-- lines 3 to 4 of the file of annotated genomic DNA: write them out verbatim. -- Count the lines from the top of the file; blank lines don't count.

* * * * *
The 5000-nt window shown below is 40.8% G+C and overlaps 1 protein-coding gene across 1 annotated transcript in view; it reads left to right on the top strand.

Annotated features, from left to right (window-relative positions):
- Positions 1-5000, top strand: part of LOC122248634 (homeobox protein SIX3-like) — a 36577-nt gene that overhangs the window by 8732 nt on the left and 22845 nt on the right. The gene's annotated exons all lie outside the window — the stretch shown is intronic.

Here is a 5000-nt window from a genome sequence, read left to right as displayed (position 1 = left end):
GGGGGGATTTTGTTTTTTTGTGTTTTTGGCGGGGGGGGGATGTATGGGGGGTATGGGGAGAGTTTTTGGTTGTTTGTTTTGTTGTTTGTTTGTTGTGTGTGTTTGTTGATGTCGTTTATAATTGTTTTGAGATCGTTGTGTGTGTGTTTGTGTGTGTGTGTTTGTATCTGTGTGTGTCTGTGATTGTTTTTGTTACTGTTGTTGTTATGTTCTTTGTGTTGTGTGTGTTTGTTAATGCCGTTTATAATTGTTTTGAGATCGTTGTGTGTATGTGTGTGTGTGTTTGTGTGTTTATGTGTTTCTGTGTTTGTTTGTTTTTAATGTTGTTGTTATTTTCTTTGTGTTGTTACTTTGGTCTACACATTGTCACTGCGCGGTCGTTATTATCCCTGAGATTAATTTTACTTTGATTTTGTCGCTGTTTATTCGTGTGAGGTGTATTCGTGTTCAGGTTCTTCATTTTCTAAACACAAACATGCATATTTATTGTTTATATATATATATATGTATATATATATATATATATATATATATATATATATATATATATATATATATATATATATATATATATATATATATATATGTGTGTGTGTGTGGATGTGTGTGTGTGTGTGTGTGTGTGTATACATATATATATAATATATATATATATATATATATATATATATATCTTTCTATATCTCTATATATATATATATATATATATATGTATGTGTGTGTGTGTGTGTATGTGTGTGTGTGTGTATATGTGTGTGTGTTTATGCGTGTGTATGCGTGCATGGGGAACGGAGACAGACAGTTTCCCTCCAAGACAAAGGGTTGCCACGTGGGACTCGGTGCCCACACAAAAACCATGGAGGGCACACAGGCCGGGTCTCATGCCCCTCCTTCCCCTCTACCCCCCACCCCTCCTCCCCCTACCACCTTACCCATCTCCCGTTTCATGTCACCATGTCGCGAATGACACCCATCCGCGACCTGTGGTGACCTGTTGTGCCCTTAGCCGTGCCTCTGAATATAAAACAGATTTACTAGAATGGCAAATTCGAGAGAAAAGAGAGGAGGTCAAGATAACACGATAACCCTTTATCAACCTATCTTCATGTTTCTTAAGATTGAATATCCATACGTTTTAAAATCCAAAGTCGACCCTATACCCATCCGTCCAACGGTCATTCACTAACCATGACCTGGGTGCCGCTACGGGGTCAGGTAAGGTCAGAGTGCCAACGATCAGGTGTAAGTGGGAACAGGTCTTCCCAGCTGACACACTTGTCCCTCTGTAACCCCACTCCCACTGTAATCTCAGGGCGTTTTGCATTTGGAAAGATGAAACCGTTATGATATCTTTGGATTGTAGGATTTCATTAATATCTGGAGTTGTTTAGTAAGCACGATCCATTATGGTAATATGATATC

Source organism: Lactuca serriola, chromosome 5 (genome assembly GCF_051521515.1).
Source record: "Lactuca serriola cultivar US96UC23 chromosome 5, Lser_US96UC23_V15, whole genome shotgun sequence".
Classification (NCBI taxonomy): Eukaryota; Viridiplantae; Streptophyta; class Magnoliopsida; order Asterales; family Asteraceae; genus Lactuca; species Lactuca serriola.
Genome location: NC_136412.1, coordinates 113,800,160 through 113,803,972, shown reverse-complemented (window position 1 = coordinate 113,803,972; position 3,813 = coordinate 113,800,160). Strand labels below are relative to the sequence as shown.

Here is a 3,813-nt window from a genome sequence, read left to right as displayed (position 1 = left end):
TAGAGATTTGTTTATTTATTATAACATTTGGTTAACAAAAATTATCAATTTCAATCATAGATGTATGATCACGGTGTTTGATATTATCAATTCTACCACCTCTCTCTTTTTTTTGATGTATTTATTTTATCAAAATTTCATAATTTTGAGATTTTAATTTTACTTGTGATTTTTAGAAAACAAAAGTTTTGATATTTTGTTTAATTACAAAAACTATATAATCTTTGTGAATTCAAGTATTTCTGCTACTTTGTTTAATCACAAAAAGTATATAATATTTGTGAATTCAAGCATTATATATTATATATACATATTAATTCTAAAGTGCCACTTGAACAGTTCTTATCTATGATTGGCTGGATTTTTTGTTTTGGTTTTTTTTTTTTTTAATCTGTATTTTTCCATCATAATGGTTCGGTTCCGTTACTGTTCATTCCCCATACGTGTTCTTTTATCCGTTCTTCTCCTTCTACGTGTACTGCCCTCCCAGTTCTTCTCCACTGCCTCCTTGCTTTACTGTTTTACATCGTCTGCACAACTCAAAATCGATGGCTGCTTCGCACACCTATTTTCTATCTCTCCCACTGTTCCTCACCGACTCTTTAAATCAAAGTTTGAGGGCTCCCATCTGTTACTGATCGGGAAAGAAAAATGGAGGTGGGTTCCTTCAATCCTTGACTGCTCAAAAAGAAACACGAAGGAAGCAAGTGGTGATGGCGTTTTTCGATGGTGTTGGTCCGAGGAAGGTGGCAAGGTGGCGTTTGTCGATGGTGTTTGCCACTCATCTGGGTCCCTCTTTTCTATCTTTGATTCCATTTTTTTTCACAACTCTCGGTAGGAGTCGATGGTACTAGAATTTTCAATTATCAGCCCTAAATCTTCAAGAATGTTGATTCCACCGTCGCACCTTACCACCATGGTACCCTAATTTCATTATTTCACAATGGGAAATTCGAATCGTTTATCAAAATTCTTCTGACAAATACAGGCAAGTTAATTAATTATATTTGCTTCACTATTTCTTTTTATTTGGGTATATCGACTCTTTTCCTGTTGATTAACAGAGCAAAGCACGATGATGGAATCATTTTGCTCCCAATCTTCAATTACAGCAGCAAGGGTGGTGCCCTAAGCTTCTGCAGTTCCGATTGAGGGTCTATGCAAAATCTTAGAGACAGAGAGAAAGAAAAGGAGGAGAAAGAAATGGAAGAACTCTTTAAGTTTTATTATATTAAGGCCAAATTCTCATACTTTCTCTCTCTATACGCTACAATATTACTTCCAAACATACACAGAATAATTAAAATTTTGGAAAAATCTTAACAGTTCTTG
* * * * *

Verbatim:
- Positions 1-5000, top strand: part of LOC122248634 (homeobox protein SIX3-like) — a 36577-nt gene that overhangs the window by 8732 nt on the left and 22845 nt on the right. The gene's annotated exons all lie outside the window — the stretch shown is intronic.

Here is a 5000-nt window from a genome sequence, read left to right as displayed (position 1 = left end):